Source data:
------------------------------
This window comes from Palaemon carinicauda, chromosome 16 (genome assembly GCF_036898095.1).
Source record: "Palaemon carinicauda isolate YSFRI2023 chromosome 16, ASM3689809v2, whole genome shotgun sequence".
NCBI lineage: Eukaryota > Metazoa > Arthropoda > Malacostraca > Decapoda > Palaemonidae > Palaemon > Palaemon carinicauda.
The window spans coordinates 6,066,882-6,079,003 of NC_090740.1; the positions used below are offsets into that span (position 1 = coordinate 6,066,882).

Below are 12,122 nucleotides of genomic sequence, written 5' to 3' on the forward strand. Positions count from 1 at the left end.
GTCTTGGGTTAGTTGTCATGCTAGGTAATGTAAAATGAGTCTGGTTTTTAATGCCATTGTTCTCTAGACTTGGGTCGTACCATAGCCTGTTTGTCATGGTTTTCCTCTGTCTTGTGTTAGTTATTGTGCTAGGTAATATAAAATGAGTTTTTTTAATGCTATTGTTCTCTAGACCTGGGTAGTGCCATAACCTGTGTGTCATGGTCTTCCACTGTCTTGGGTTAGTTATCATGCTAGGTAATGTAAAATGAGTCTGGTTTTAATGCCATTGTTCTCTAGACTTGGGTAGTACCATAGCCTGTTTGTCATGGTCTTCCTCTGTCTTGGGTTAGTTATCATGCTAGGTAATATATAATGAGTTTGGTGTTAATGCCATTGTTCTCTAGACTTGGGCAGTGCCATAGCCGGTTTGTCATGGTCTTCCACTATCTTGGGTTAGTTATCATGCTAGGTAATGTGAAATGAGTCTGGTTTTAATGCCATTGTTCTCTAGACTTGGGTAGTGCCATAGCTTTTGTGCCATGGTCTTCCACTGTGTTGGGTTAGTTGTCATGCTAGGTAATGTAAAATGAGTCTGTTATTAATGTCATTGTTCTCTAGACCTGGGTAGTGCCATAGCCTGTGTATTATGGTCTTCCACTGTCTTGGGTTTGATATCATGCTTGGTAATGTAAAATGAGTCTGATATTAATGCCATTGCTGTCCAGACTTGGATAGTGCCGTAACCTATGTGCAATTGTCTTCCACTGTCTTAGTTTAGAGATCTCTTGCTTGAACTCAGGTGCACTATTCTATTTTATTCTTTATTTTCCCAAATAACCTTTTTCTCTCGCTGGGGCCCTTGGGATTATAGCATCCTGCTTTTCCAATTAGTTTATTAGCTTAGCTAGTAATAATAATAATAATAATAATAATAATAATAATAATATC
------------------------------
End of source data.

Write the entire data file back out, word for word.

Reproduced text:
This window comes from Palaemon carinicauda, chromosome 16 (genome assembly GCF_036898095.1).
Source record: "Palaemon carinicauda isolate YSFRI2023 chromosome 16, ASM3689809v2, whole genome shotgun sequence".
NCBI lineage: Eukaryota > Metazoa > Arthropoda > Malacostraca > Decapoda > Palaemonidae > Palaemon > Palaemon carinicauda.
The window spans coordinates 6,066,882-6,079,003 of NC_090740.1; the positions used below are offsets into that span (position 1 = coordinate 6,066,882).

Below are 12,122 nucleotides of genomic sequence, written 5' to 3' on the forward strand. Positions count from 1 at the left end.
GTCTTGGGTTAGTTGTCATGCTAGGTAATGTAAAATGAGTCTGGTTTTTAATGCCATTGTTCTCTAGACTTGGGTCGTACCATAGCCTGTTTGTCATGGTTTTCCTCTGTCTTGTGTTAGTTATTGTGCTAGGTAATATAAAATGAGTTTTTTTAATGCTATTGTTCTCTAGACCTGGGTAGTGCCATAACCTGTGTGTCATGGTCTTCCACTGTCTTGGGTTAGTTATCATGCTAGGTAATGTAAAATGAGTCTGGTTTTAATGCCATTGTTCTCTAGACTTGGGTAGTACCATAGCCTGTTTGTCATGGTCTTCCTCTGTCTTGGGTTAGTTATCATGCTAGGTAATATATAATGAGTTTGGTGTTAATGCCATTGTTCTCTAGACTTGGGCAGTGCCATAGCCGGTTTGTCATGGTCTTCCACTATCTTGGGTTAGTTATCATGCTAGGTAATGTGAAATGAGTCTGGTTTTAATGCCATTGTTCTCTAGACTTGGGTAGTGCCATAGCTTTTGTGCCATGGTCTTCCACTGTGTTGGGTTAGTTGTCATGCTAGGTAATGTAAAATGAGTCTGTTATTAATGTCATTGTTCTCTAGACCTGGGTAGTGCCATAGCCTGTGTATTATGGTCTTCCACTGTCTTGGGTTTGATATCATGCTTGGTAATGTAAAATGAGTCTGATATTAATGCCATTGCTGTCCAGACTTGGATAGTGCCGTAACCTATGTGCAATTGTCTTCCACTGTCTTAGTTTAGAGATCTCTTGCTTGAACTCAGGTGCACTATTCTATTTTATTCTTTATTTTCCCAAATAACCTTTTTCTCTCGCTGGGGCCCTTGGGATTATAGCATCCTGCTTTTCCAATTAGTTTATTAGCTTAGCTAGTAATAATAATAATAATAATAATAATAATAATAATAATATC